: The Gunpowder Trail
we should have saved this outing for 5th November! Although
there is no known connection to Guy Fawkes (nor likely
to be given the difference in centuries and geography),
the central theme this week was Gunpowder.
Time was a little tight so we had
decided to stay
local. I have lived in this area for
over forty years but was quite taken aback when John L suggested that we follow
the gunpowder tramway. I knew nothing about it.
I was aware that this had been an important area for the manufacture
of gunpowder, that there were the ruins of a gunpowder factory by the River
Kent at Sedgwick, that there were other former gunpowder manufacturing sites up near
Gatebeck and that the rather grand Sedgwick House was built by William Wakefield
in 1868 out of the profits of gunpowder and banking.
Also, that a descendent of his, Wavell Wakefield,
had captained Sedbergh School, Harlequins and England at Rugby Union (a distinction
later shared by Will Carling) before becoming 1st Baron Wakefield of Kendal.
But a gunpowder
tramway was news to me.
According to Ian Tyler in his publication Gunpowder
Mills of Cumbria, it was a 3ft 6in tramway from the Gatebeck Gunpowder Mills,
via Crooklands Wharf on the Lancaster Canal, to Milnthorpe railway station. It was
authorised by Westmorland County Council in 1874, completed 1875 and passed for
use in 1876. Using horsedrawn wagons only (the horses were fitted with special
copper shoes to prevent sparks), this railway was not subject to the
Railway Act and needed no act of Parliament.
Allegedly, at one stage the
gunpowder mill produced 60% of the gunpowder in England
but I have heard that claim before about other such
not in the village of that name but at "Libby's
Level" where the road from Milnthorpe to Crooklands
crosses the mainline. It was closed in 1968, as part
of the Dr Beeching cuts. Close-by was the
Station Inn. I thought the landlady was known
as "Aunty" who was exceedingly old and kept
very long and illegal opening hours. John thinks
she was called Mabel. Aunty Mabel perhaps? Either
way, I don't recall ever going in and my understanding
is that it is a pub no more although John thinks otherwise.
There's one way to find out!
tramway closed in 1937 when the gunpowder works also closed.
lesson over, let's get on with the walk!
the weather forecast a few days before,
what I was expecting was running rain.
which, funnily enough, Pete managed to provide
through this video of his son, Craig, in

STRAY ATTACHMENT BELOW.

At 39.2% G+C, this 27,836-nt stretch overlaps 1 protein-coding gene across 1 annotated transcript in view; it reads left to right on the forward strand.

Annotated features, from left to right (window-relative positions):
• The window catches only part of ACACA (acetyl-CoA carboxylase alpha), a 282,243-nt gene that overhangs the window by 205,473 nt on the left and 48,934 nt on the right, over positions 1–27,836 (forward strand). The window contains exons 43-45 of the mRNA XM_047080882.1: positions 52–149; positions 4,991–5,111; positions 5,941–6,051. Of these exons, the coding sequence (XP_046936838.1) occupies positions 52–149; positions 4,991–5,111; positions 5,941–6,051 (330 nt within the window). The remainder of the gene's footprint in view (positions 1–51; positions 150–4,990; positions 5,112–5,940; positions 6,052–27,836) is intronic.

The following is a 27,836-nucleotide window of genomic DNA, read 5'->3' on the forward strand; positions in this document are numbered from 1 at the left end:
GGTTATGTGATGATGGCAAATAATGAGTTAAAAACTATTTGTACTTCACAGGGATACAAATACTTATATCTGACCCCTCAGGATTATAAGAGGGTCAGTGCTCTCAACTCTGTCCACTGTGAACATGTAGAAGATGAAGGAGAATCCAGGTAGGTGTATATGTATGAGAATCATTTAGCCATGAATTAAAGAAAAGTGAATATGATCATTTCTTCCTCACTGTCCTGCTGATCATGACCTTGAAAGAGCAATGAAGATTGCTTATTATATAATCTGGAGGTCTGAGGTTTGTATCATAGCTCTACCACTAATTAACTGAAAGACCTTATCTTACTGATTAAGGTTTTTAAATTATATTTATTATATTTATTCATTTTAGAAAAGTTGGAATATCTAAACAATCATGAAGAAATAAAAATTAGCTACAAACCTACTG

concert with his band, Joker's Dozen. To
find out more, click on Running
for those of a sensitive disposition!
fact, when John picked us all up it was
not just running rain, it was positively
McLaren with Joker's Dozen
it had stopped by the time we reached Endmoor to begin
the inspection of the first gunpowder site (or chronologically,
the last). Disappointingly,
there was very little left of it to view. There
was a Nissan Hut converted to an office and a building
that appeared as if it were iron clad but on closer
inspection the panels turned out to be polystyrene awaiting
rendering! However, there was one old building
that looked as if it belonged to the gunpowder era plus
the factory manager’s house with the inscription IW
1852- the W presumably being a Wakefield.
Hut manager's office
iron clad building!
house, as was.
into the car and on to John’s house where we started
the walk proper. We dropped down through parts
of Endmoor I had never previously seen and picked up
the line of the old tramway by the side of Peasey Beck.
There was not a lot of evidence of it having been
a tramway but this we followed as best we could as far
as the A65 and the Crooklands Wharf.
line of the old tramway
this where the tramway crossed Peasey Beck?
route then lay to the north, following the canal until
it ran out of water at Stainton. Here the rain started
so we used the bridge over the filled-in canal as a
convenient lunch shelter until it passed by.
the only boat on this section
north along the canal
for the County Show
stone walling competition
with six cygnets
shelter at the end of the water
we trod the line of the canal to the south end of the
378 yard long Hincaster Tunnel where it is still filled
with water. Here in days gone-by (1819 onwards)
the horses were unhitched to be taken overland whilst
the boats were propelled by boatmen’s feet on the tunnel
walls. At the far end we took the team picture.
canal tunnel south end
at the north end of the tunnel
showing the height of the horse path
canal, once again filled-in, then heads north towards